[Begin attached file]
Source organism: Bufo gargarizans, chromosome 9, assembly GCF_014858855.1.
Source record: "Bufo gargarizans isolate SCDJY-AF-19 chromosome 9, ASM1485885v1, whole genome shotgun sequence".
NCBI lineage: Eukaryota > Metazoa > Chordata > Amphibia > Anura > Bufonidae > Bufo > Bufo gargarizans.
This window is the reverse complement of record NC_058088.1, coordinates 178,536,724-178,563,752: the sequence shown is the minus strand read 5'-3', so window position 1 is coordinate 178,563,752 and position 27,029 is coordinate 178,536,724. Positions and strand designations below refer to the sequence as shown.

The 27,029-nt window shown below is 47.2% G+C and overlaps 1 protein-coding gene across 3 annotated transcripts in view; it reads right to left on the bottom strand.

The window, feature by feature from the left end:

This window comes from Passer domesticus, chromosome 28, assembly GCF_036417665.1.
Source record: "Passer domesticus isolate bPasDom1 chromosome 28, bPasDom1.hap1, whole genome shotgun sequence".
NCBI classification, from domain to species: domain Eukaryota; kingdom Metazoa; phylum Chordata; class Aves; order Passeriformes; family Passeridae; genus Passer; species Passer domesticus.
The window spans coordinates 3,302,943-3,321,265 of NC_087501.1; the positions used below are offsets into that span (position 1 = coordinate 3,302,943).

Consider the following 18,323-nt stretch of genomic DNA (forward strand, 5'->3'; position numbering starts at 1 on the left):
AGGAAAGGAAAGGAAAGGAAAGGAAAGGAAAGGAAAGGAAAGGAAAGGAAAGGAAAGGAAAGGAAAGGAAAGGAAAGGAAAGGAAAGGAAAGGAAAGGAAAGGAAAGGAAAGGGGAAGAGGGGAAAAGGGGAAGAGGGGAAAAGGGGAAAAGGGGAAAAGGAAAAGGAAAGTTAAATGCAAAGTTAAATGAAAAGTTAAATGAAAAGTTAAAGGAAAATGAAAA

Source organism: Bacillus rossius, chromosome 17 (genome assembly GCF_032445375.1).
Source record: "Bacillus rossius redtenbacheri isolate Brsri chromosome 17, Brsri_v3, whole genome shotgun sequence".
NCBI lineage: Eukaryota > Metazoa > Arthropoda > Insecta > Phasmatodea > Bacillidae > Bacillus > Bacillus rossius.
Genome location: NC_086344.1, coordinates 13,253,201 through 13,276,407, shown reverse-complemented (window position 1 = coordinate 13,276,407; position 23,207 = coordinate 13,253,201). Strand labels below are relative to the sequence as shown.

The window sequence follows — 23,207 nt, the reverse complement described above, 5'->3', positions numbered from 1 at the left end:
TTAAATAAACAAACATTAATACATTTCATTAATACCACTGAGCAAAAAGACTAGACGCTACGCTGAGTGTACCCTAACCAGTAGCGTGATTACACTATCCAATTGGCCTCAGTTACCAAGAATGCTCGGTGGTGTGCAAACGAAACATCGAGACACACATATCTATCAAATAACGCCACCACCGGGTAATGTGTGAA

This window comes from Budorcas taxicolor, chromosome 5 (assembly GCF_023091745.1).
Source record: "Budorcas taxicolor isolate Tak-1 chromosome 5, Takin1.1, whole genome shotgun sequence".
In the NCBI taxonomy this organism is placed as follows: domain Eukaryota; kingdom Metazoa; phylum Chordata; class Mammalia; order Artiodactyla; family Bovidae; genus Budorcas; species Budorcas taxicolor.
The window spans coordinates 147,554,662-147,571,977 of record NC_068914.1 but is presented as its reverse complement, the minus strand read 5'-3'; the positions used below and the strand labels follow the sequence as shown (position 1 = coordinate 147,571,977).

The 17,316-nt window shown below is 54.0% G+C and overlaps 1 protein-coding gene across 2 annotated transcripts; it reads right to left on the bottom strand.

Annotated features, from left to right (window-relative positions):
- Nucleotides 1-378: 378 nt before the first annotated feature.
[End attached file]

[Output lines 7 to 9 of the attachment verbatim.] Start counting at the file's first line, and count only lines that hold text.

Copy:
This window comes from Passer domesticus, chromosome 28, assembly GCF_036417665.1.
Source record: "Passer domesticus isolate bPasDom1 chromosome 28, bPasDom1.hap1, whole genome shotgun sequence".
NCBI classification, from domain to species: domain Eukaryota; kingdom Metazoa; phylum Chordata; class Aves; order Passeriformes; family Passeridae; genus Passer; species Passer domesticus.